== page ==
Hardware independence: As the SUT can run on different hardware platforms, in the context of an automated testing strategy, the hardware must also be handled in an automated way. Controlling the hardware automatically or remotely (or both) may include powering-up, resetting and shutting down the hardware, deploying the SUT onto the hardware, and so forth.

The selection of the platform to run a certain test case must be done at the highest level (preferably from the automated test strategy's user interface) and due to the fact that the test case's implementation must not be tied to a specific hardware, we designed an additional layer for abstracting the hardware. This layer exports a general interface to be used by the test cases and hides the particularities of the hardware.

As presented in Figure 4 , the test cases communicate with the hardware abstraction layer indicating the platform on which the test case will run. The hardware abstraction layer selects the appropriate hardware access layer that is used to communicate with the target platform.

Figure 4
Click on image to enlarge.

Restrictions and limitations: Unfortunately a general solution has its own drawbacks and this approach cannot always be used in all types of situations:

• The testing equipment doesn't export an automation interface or the existing support is insufficient.
• The low-level control of the SUT may be limited by the abstraction layers and performing certain tests such as negative testing may not be very easy. Because these layers may perform their own validations of the input parameters or because they may expose a more general interface, it may be impossible for the higher levels to generate certain situations. For such situations, bypassing the abstraction layer is a better choice.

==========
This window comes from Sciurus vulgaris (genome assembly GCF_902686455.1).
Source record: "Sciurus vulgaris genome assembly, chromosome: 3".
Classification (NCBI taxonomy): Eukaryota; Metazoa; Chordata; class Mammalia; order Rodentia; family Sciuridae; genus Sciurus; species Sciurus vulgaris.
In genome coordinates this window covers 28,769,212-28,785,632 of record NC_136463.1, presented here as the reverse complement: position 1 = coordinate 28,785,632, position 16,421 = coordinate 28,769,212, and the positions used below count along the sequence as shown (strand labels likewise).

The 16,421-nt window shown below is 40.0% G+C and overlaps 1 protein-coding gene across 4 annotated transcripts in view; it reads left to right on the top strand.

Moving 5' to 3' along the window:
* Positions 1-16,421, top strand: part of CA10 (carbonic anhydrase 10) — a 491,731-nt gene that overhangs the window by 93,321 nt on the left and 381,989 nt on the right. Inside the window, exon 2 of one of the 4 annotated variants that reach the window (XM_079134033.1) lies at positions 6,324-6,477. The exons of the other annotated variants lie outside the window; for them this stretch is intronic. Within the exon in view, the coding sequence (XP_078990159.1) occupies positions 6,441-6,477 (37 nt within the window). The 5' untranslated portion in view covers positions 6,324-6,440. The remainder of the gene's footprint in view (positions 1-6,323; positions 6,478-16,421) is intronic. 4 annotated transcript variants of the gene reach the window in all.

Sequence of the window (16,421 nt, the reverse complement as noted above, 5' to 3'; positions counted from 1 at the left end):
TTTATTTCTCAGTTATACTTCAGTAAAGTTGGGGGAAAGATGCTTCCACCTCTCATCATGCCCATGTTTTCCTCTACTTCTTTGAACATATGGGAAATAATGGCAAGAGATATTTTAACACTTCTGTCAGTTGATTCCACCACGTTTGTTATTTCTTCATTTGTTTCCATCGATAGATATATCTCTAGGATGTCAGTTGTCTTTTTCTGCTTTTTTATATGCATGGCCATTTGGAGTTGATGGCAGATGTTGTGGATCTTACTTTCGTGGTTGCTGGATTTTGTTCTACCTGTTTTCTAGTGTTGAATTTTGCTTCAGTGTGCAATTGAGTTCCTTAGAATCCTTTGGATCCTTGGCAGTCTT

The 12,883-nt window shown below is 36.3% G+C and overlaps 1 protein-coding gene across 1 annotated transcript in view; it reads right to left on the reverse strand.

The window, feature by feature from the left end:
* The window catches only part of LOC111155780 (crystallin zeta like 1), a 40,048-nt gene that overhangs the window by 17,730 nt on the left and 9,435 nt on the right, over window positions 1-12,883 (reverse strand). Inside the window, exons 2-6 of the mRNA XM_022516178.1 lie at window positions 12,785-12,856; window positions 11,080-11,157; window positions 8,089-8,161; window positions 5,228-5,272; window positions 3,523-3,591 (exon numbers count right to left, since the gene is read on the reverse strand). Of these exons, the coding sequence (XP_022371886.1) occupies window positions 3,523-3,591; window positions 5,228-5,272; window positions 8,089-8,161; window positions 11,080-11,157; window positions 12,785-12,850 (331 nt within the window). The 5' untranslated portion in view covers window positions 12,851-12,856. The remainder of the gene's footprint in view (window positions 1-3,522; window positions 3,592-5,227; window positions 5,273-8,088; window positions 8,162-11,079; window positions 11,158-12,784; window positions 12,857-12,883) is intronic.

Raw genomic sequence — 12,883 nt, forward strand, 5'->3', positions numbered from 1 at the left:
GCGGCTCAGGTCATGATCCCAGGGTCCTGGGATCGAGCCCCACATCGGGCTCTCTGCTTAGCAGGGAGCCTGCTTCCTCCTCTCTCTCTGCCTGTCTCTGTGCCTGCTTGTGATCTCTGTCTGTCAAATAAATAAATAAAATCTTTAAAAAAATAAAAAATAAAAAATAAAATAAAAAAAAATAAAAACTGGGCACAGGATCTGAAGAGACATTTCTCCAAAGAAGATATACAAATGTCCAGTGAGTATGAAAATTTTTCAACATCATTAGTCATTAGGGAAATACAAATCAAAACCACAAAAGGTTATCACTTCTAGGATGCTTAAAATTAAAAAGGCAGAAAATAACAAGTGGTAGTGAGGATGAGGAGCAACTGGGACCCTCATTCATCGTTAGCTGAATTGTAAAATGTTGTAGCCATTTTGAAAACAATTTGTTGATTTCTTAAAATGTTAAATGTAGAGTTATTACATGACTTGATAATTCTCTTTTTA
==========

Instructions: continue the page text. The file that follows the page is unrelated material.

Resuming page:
• Some abstraction layers may introduce additional overhead and influence a test case's results (such as test cases that are measuring the product response time to various stimuli).
• The hardware used for running the SUT can't be controlled (or easily controlled) in an automated way.

Creating distributed and parallel tests
In case of distributed testing, a test case has components running on different entities (such as machines, hardware systems, and testing equipment) and in case of parallel testing, the tests are running on different setups simultaneously.

The SUT complexity may impose having distributed test cases with components running on different computers, hardware platforms, and testing equipment. In this situation, the test case's main script has to communicate with remote computers/equipment requiring developing drivers, communication servers, or other hooks (not all equipment offers a software interface for resetting; a possible solution being to cut the power supply in an automated way). Another aspect when having heterogeneous setups is failure recovery, which can be more difficult: resetting remote machines, retrieving results from nonresponding machines/equipment, and stopping/killing hanged scripts on remote machines.